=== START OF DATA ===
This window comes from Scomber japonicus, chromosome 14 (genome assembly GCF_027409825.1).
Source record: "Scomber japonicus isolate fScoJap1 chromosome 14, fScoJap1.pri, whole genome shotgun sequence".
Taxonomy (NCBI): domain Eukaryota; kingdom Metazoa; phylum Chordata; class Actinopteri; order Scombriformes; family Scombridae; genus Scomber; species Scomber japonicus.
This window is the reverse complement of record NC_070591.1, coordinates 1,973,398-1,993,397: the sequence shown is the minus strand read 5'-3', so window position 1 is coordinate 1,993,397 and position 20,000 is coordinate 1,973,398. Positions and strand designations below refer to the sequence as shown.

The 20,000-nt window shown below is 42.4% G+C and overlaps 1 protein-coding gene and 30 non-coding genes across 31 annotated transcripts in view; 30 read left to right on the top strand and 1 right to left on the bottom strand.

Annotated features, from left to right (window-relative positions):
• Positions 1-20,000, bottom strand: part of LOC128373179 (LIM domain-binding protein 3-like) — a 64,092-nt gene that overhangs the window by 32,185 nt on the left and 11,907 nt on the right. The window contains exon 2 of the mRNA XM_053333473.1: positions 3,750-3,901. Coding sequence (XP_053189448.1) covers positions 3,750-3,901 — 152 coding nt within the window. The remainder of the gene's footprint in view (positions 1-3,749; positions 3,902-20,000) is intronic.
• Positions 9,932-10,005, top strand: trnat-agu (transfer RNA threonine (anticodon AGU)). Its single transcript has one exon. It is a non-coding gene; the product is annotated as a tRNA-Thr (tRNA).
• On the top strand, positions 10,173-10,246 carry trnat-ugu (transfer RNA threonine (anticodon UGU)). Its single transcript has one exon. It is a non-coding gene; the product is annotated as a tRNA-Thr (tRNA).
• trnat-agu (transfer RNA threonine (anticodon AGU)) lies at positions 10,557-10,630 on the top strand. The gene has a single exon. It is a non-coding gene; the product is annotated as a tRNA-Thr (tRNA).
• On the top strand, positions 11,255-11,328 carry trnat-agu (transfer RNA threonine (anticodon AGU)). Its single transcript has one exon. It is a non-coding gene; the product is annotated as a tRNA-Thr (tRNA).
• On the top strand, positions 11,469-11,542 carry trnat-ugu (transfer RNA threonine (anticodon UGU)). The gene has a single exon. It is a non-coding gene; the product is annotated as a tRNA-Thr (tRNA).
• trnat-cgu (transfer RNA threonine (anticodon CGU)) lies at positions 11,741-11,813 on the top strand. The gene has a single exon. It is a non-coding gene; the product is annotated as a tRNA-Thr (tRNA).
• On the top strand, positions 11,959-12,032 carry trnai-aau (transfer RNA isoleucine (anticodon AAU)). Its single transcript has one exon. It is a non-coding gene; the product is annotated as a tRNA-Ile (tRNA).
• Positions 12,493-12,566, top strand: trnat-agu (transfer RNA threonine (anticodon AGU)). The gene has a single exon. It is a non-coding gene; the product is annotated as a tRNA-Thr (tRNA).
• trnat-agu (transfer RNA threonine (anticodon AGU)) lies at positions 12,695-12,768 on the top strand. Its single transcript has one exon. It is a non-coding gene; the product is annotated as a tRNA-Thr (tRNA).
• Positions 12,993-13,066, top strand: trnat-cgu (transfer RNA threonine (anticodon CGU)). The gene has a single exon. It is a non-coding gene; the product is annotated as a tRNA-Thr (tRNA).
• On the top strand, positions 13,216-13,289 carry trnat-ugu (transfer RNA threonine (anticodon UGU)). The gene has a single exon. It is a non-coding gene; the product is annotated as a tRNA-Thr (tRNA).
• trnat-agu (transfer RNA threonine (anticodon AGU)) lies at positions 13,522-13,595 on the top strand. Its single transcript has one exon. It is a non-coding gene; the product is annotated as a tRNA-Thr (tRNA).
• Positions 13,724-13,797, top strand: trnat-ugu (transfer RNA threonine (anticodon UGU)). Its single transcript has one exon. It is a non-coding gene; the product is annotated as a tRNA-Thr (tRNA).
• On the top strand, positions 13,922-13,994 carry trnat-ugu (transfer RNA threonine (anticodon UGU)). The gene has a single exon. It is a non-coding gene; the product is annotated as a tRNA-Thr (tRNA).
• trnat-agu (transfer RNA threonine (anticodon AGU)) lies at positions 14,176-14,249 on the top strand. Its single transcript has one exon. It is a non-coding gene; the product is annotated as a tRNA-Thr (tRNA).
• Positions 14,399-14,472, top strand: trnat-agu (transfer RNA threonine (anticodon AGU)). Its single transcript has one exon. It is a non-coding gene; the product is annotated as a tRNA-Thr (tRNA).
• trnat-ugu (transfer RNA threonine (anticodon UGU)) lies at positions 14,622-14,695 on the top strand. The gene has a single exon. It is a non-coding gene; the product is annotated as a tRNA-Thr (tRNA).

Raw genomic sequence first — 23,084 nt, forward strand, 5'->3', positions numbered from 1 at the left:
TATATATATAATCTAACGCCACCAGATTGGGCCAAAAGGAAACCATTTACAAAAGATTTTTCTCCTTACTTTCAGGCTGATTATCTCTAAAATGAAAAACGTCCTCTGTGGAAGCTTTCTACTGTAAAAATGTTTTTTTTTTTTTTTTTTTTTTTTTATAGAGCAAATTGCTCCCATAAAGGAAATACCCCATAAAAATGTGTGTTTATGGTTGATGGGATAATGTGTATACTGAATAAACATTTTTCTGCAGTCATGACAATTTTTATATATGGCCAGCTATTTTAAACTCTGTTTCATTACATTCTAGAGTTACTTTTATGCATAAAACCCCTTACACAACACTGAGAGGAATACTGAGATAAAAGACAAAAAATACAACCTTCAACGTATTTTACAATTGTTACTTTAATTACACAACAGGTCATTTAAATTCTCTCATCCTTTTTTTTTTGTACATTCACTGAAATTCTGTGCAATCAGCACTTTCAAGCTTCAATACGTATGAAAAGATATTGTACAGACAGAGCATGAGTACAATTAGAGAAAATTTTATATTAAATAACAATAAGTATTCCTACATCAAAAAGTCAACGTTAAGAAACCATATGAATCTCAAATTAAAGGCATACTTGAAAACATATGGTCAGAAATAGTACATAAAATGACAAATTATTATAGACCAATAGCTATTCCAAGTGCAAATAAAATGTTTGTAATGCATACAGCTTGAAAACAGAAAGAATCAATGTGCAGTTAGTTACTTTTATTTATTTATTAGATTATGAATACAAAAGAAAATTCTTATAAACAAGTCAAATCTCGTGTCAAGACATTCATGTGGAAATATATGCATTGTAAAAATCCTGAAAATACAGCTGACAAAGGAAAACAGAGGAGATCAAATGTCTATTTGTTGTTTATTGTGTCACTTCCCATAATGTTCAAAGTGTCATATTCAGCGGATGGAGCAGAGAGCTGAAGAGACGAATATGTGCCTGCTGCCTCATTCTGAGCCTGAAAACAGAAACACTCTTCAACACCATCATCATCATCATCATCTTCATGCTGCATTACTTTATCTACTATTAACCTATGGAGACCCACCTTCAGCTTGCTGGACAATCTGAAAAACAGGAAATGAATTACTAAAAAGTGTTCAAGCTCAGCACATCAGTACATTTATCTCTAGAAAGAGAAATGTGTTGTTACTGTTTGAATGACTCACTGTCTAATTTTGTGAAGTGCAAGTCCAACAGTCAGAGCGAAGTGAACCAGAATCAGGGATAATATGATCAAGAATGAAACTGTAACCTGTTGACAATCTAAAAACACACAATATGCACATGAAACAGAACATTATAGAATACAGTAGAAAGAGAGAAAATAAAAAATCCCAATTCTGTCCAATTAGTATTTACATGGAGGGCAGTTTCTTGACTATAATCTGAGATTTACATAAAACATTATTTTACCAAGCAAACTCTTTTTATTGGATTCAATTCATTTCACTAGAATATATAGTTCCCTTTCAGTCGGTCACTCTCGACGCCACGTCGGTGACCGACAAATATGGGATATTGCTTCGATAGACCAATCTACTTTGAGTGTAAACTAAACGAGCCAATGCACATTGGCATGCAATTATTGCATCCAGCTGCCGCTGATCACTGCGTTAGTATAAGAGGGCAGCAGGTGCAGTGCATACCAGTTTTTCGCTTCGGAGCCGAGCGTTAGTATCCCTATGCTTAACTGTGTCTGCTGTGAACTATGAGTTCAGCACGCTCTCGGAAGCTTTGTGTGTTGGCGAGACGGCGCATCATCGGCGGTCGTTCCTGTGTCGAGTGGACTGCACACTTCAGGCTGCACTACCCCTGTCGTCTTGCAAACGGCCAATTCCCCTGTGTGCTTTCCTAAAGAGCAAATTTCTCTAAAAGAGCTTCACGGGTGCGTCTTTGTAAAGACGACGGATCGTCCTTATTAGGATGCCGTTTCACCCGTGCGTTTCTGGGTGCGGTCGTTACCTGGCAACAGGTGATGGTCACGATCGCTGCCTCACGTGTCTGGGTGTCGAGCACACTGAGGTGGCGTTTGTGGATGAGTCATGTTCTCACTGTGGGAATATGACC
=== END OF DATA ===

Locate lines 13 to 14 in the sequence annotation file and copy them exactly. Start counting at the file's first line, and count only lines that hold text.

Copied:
• trnat-cgu (transfer RNA threonine (anticodon CGU)) lies at positions 11,741-11,813 on the top strand. The gene has a single exon. It is a non-coding gene; the product is annotated as a tRNA-Thr (tRNA).
• On the top strand, positions 11,959-12,032 carry trnai-aau (transfer RNA isoleucine (anticodon AAU)). Its single transcript has one exon. It is a non-coding gene; the product is annotated as a tRNA-Ile (tRNA).